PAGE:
CNC 3018 Pro Z axis coupler adjustment

 Posted by:   Posted on:   Updated on:  2021-12-11T21:32:14Z

Some minor tweaks to improve movement range of CNC 3018 Pro Z axis and make the machine more reliable with thread lock adhesive

The first thing people tell you when you start doing CNC is that you will break some bits. It happened to me too. I checked the gcode before sending it to CNC so I wouldn't ram the bit into the work piece or the base plate. But, with my CNC 3018 Pro another thing happened. The spindle could no longer be lifted (Z axis movement failed).

CNC 3018 comes as a kit. With the exception that in the newer batches of this product, they decided to ship it with preassembled Z axis assembly. Obviously, I assembled the machine and didn't pay any attention to the Z-axis. Until I had to. The lead screw slipped from the shaft coupler during a job and the bit nearly got to the base plate before breaking. Then I realized there were some problems with the Z axis assembly.

Spindle at its maximum Z height with short shaft stepper

Spindle at its maximum Z height with short shaft stepper

One of the screws locking the shaft coupler to T8 lead screw completely fell. I did find it on the spindle motor held there by its permanent magnets. Strange things happened when I tried to put it back. I was able to screw it way too much. Because the lead screw was not inserted enough in the coupler. Take a look at the schematic representation of initial setup.

Shaft coupling in the Z axis of CNC 3018

Shaft coupling in the Z axis of CNC 3018

In the initial setup, the coupler was over-inserted on motor shaft, leaving too less space for the T8 lead screw. They had two reasons to do this: in this way anyone has access to coupler screws and the higher the coupler is, the less is Z axis movement limited. Z axis movement was limited to about 38 mm because T8 nut hits shaft coupler before spindle holder can reach Z gantry.

The first idea that came to my mind was to make a proper coupling of the lead screw to motor shaft. I had to take off the stepper motor for this, which is by far the hardest part. It is fixed with Philips PH2 screws inserted from below in a limited space where you can hardly reach with any kind of screwdriver. With a smaller screwdriver (either PH1 or flat head) I was able to drive the screws in an oblique direction. Putting it all back is even harder.

So I did the coupling fix represented in the schematic drawing above (middle). Then I had realized the nut in spindle holder would ram into the coupler at a lower position. I limited Z movement to 35 mm. At its highest position, the spindle chuck was slightly lower than the lower edge of Z gantry. And this was not what I want, since the Z axis movement is low enough.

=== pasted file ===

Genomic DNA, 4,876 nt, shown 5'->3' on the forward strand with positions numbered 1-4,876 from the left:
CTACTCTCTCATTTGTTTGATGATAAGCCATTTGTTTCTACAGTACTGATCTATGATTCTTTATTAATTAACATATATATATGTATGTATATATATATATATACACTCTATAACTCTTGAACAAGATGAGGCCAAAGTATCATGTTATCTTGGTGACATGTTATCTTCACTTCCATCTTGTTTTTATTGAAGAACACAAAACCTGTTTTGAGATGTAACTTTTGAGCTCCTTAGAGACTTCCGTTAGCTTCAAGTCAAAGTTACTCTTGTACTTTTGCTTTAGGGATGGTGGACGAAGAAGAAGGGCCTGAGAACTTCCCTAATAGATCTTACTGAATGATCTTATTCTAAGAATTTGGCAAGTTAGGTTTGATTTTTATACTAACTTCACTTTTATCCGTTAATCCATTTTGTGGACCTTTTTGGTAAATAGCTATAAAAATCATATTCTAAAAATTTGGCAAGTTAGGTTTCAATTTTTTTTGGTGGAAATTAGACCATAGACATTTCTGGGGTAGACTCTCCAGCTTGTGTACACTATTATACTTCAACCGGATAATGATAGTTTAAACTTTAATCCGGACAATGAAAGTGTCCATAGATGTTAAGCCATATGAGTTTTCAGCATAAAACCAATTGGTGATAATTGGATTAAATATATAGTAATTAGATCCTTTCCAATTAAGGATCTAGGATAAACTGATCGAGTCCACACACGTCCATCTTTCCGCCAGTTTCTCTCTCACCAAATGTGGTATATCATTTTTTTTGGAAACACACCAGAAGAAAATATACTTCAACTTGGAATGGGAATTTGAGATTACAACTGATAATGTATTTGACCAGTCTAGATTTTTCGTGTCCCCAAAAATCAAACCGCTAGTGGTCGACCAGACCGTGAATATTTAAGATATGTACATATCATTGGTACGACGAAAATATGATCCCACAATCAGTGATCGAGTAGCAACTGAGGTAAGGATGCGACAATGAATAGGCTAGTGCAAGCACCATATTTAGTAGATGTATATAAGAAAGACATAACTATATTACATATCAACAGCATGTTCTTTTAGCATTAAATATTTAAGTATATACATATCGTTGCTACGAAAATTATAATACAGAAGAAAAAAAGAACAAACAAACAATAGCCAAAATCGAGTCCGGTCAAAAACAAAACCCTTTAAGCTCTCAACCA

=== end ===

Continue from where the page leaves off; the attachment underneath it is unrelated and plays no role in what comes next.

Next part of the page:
Then I had one idea to shorten motor shaft (24 mm initial length). But I looked at the X and Y axes stepper motors. Those had shorter shafts by default (15 mm). And, good enough, all motors are same model, with same features, except shaft length. So I decided the best thing to do was to replace Z axis motor with Y axis one. And if I push the T8 nut as low as possible, I can obtain the advertised 40 mm movement on Z axis. Then a 9 mm longer shaft would cause no issues on Y axis.

Because lead screw is now slightly upper than before, its lower end no longer reaches the slot in the Z gantry. This causes no issues.

The difference between original Z axis stepper with 24 mm shaft (left) and X/Y axis stepper with 15 mm shaft (right)

The difference between original Z axis stepper with 24 mm shaft (left)
and X/Y axis stepper with 15 mm shaft (right)

Since I had to unscrew shaft couplers I decided to make some other modifications to prevent any future slip of coupler from shaft or of the lead screw from coupler.

I made some notches on the shafts and on the lead screws for the coupler locking screws. I did this for one of the locking screws, on each side (there are two locking screws for shaft and another two for lead screw). I used a rotary tool with a cutting disc for this purpose. Another good thing to make CNC 3018 more reliable is to add thread locking adhesive on the coupler screws. There are methacrylate based adhesives for this purpose which allow unscrewing if needed (Loctite® 243, Bison Lock Bond). Do not use common "SuperGlue" which is cyanoacrylate.

Shaft couplers are fixed with thread lock adhesive after a notch is made on shafts and lead screws

Shaft couplers are fixed with thread lock adhesive after a notch is made on shafts and lead screws

I don't think this is needed for frame screws. But you should apply glue on all of the rotating parts which have screws (ER11 chuck and shaft couplers). This is the best method to prevent unscrewing issues. I did so. And I previously made notches for the coupler locking screws on all three axes. I skipped the spindle motor since I couldn't pull the chuck from its axis. But I unscrewed the locking screws of the chuck and added Loctite 243 before screwing them back.

Some people make significant modifications to Z axis. They replace spindle motor with a bigger one or they completely replace Z gantry with a metallic assembly. Unfortunately none of these methods improve Z axis movement distance or allow more than 40 mm height. I don't take into consideration doing such modifications, yet I want to make the most out of my CNC 3018, with its known features.

If you want to spend some money, there is even a better upgrade. All stepper-coupler-screw assemblies can be replaced with lead-screw steppers (although T8x4 mm lead screws on steppers are not as common; the linked ones are T8x8 mm lead). Did you have any issues with the shaft couplers on CNC 3018?

1 comment :

  1. Having a similar issue with mine, its all decent parts but stil doesnt lock in nicely for larger work. fine for smaller things, just comes loose with larger work


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